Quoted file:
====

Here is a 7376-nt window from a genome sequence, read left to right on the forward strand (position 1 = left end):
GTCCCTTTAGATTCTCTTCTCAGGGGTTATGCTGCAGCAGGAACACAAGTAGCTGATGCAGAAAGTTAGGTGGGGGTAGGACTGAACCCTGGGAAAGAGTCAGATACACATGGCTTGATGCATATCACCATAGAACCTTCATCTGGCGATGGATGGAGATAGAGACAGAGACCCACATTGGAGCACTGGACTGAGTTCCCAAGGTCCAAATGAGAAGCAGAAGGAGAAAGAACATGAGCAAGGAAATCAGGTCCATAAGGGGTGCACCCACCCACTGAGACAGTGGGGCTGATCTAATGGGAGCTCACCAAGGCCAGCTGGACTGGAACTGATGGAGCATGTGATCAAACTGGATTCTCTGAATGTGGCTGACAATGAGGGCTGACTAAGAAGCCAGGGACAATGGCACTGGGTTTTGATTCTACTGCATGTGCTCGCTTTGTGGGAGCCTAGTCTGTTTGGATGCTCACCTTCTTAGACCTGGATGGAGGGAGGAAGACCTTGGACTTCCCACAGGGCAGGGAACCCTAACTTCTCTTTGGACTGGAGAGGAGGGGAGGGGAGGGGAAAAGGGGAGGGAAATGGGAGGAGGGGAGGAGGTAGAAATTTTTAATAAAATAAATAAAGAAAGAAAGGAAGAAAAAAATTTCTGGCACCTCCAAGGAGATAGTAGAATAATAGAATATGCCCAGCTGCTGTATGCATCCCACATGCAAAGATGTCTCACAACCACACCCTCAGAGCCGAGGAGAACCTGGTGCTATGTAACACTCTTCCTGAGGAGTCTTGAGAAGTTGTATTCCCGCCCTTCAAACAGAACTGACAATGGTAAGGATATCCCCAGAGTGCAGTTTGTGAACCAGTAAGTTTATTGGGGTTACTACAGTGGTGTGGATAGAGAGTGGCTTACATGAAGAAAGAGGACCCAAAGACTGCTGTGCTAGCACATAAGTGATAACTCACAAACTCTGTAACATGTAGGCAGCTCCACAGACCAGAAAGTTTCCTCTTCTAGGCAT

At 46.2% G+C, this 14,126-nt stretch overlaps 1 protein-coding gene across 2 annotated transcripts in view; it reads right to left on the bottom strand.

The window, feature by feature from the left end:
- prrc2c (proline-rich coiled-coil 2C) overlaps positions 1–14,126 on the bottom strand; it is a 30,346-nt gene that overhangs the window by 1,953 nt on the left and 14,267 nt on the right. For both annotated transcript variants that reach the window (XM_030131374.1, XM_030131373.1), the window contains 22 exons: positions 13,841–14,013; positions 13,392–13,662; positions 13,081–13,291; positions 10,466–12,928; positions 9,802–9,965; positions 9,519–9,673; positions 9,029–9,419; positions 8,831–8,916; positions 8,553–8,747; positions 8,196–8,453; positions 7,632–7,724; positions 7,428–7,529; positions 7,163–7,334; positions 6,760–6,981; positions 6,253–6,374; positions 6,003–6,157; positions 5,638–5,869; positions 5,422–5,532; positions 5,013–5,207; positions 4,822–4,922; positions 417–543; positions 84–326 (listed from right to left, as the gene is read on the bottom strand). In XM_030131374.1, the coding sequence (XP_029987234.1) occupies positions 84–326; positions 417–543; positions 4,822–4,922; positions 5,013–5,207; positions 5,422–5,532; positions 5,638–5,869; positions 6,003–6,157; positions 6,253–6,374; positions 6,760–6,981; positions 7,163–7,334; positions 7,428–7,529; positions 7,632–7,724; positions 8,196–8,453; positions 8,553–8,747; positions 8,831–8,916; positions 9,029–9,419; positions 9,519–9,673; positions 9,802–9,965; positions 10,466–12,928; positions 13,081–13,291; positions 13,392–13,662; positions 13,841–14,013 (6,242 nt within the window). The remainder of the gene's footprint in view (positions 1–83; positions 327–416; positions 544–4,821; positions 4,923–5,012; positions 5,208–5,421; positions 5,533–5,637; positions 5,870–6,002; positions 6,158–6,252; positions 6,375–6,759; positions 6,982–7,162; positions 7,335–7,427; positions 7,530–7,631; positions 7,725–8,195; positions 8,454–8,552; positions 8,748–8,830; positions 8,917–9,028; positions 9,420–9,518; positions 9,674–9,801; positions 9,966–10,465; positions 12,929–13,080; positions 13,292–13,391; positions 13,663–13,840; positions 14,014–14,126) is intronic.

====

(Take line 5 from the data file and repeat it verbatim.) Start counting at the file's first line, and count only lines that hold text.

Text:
- prrc2c (proline-rich coiled-coil 2C) overlaps positions 1–14,126 on the bottom strand; it is a 30,346-nt gene that overhangs the window by 1,953 nt on the left and 14,267 nt on the right. For both annotated transcript variants that reach the window (XM_030131374.1, XM_030131373.1), the window contains 22 exons: positions 13,841–14,013; positions 13,392–13,662; positions 13,081–13,291; positions 10,466–12,928; positions 9,802–9,965; positions 9,519–9,673; positions 9,029–9,419; positions 8,831–8,916; positions 8,553–8,747; positions 8,196–8,453; positions 7,632–7,724; positions 7,428–7,529; positions 7,163–7,334; positions 6,760–6,981; positions 6,253–6,374; positions 6,003–6,157; positions 5,638–5,869; positions 5,422–5,532; positions 5,013–5,207; positions 4,822–4,922; positions 417–543; positions 84–326 (listed from right to left, as the gene is read on the bottom strand). In XM_030131374.1, the coding sequence (XP_029987234.1) occupies positions 84–326; positions 417–543; positions 4,822–4,922; positions 5,013–5,207; positions 5,422–5,532; positions 5,638–5,869; positions 6,003–6,157; positions 6,253–6,374; positions 6,760–6,981; positions 7,163–7,334; positions 7,428–7,529; positions 7,632–7,724; positions 8,196–8,453; positions 8,553–8,747; positions 8,831–8,916; positions 9,029–9,419; positions 9,519–9,673; positions 9,802–9,965; positions 10,466–12,928; positions 13,081–13,291; positions 13,392–13,662; positions 13,841–14,013 (6,242 nt within the window). The remainder of the gene's footprint in view (positions 1–83; positions 327–416; positions 544–4,821; positions 4,923–5,012; positions 5,208–5,421; positions 5,533–5,637; positions 5,870–6,002; positions 6,158–6,252; positions 6,375–6,759; positions 6,982–7,162; positions 7,335–7,427; positions 7,530–7,631; positions 7,725–8,195; positions 8,454–8,552; positions 8,748–8,830; positions 8,917–9,028; positions 9,420–9,518; positions 9,674–9,801; positions 9,966–10,465; positions 12,929–13,080; positions 13,292–13,391; positions 13,663–13,840; positions 14,014–14,126) is intronic.